Figure 1 schematizes various states of a PNIPAM hydrogel ring for microlens application. The field variables of the theory are defined with respect to a reference dry state shown in Figure 1A, where the ring has inner and outer radii, A and B, respectively, and height H. The radial material coordinate of a representative point is R. We start from an initial stress-free state, where the ring swells isotropically in three principal directions by the same degree λ0 at a formation temperature T0. λ0 also relates to the amount of water at formation (11). The hydrogel ring was then assembled to give a liquid microlens structure as shown in Figure 1B and C. The liquid lens uses the meniscus between the contained water and the surrounding oil as optical lens. Upon variation of temperature, the hydrogel ring swells and changes the curvature and thus the focal length of the lens. The material point deforms to current state with radial coordinate, r. The height and the outer periphery of the ring are constrained, and “slipping conditions” are adopted on the interfaces between the hydrogel and the base glass and top aperture in view of experimental realization; thus, the ring can only expand or contract at the inner periphery.

Figure 1 Schematic of various states of a temperature-sensitive hydrogel ring used for an adaptive liquid microlens. (A) Reference state of a dry polymer network with dimensions A, B and H and a material point with radial coordinate R. (B) Initial state of the hydrogel after an isotropic swelling λ0. The hydrogel ring was then sandwiched between a glass plate and an aperture slip and placed around a polymer jacket. The contained water and the oil on top of the structure form an oil-water interface functioning as a liquid lens. (C) Changing temperature causes the swelling of the ring with inner and outer radii in current state a and b, respectively. The swelling of the ring finally induces the variation of the curvature of the meniscus and the focal length of the microlens.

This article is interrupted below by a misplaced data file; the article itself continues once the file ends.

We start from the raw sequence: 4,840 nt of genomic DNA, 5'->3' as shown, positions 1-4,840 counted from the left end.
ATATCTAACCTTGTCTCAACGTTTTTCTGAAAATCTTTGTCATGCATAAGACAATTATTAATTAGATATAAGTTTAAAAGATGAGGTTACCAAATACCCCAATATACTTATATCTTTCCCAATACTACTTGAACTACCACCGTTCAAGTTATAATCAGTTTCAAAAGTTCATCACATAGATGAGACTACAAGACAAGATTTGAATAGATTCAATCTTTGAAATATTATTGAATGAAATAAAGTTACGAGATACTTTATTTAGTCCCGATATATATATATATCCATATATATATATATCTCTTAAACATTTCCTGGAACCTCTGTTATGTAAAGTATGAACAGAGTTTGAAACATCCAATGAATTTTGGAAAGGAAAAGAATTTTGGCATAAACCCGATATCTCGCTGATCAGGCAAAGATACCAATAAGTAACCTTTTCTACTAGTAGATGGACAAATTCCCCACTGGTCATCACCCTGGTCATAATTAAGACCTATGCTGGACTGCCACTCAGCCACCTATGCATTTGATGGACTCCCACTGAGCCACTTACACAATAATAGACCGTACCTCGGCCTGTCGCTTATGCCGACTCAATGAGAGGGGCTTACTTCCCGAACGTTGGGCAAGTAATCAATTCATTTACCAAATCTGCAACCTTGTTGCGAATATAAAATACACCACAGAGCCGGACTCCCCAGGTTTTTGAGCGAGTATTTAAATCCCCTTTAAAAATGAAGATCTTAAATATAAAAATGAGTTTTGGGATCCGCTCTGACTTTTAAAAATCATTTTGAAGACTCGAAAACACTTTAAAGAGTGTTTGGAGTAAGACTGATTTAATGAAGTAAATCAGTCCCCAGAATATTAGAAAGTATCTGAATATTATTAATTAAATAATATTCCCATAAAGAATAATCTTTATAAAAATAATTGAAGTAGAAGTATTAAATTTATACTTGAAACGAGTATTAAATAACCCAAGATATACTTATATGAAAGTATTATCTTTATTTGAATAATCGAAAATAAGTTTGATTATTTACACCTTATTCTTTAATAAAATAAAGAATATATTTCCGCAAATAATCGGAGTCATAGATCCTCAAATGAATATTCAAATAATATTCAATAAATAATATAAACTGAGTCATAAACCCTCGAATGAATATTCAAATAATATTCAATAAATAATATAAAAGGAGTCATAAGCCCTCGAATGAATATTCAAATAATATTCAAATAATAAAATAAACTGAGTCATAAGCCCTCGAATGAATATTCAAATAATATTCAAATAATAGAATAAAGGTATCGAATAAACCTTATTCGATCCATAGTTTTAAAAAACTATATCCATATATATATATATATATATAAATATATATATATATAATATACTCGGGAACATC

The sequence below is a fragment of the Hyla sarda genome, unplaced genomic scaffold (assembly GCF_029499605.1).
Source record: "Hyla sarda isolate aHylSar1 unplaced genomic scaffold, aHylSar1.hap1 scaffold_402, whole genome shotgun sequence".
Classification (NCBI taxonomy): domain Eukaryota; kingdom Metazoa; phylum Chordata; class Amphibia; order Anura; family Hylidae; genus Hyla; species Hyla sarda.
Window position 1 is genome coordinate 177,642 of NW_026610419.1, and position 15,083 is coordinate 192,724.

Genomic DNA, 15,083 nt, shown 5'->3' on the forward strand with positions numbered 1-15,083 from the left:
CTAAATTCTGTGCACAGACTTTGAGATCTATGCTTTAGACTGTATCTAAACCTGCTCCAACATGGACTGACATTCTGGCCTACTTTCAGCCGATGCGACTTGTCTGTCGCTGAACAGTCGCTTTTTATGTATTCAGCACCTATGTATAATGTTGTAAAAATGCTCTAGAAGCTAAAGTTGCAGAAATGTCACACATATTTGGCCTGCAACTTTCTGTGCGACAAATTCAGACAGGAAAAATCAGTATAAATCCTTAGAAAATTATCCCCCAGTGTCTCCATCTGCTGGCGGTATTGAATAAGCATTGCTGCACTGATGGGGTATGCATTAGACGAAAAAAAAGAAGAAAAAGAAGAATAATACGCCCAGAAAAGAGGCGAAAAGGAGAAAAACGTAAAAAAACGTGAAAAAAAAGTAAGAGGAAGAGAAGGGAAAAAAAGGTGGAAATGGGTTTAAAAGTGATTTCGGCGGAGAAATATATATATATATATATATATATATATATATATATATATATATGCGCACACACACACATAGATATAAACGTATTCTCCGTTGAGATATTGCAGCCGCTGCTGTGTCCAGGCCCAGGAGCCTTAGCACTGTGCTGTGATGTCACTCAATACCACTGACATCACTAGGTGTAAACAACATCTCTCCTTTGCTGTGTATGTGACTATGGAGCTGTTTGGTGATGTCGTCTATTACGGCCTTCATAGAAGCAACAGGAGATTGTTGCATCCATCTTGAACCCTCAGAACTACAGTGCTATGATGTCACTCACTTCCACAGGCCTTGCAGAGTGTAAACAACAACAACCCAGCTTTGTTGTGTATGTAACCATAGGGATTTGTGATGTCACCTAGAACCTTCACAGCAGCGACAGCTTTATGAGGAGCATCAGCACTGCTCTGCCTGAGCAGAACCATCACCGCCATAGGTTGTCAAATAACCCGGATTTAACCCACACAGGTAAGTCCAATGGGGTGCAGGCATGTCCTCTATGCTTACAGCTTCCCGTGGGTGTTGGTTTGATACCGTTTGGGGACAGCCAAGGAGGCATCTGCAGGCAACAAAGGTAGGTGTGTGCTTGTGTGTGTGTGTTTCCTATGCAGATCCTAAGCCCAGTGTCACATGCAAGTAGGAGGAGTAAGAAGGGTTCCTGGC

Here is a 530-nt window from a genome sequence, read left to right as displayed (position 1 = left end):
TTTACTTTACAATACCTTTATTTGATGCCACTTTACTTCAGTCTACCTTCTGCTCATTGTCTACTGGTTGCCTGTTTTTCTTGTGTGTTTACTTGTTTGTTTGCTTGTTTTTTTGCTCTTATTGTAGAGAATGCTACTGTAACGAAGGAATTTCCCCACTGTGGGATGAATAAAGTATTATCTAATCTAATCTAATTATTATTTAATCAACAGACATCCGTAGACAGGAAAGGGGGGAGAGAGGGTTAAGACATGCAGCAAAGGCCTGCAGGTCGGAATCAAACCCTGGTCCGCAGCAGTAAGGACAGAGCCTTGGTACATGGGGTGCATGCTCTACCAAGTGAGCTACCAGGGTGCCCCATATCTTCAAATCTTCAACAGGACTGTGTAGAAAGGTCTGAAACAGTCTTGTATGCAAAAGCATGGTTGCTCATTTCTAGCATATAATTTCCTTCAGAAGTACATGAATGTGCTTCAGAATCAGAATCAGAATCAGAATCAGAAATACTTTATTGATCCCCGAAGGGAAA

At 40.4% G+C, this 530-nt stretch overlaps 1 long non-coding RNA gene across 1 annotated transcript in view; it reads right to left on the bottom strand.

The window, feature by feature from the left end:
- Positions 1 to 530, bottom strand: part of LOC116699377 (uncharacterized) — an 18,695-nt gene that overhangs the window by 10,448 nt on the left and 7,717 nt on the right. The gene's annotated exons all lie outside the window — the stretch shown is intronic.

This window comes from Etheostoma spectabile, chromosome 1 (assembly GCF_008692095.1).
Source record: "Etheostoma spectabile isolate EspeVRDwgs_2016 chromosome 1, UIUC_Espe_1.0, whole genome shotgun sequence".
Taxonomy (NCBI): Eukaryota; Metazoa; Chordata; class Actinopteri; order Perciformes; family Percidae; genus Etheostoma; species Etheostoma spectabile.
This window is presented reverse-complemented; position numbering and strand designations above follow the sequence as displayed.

Figure 1

Schematic of various states of a temperature-sensitive hydrogel ring used for an adaptive liquid microlens. (A) Reference state of a dry polymer network with dimensions A, B and H and a material point with radial coordinate R. (B) Initial state of the hydrogel after an isotropic swelling λ0. The hydrogel ring was then sandwiched between a glass plate and an aperture slip and placed around a polymer jacket. The contained water and the oil on top of the structure form an oil-water interface functioning as a liquid lens. (C) Changing temperature causes the swelling of the ring with inner and outer radii in current state a and b, respectively. The swelling of the ring finally induces the variation of the curvature of the meniscus and the focal length of the microlens.

The deformation of the ring is assumed to be axisymmetric, hence r is only a function of R, i.e., r(R). The hoop stretch is defined as λθ=r/R, and the radial stretch is defined as λr=dr/dR. Denoting C as the number of water molecules divided by the volume of dry polymer volume and v as the volume of a water molecule, the incompressibility conditions dictate λrλθλz=1+vC. The current height and the outer radius of the ring, b, were set to λ0H and λ0B, respectively, due to the constraints.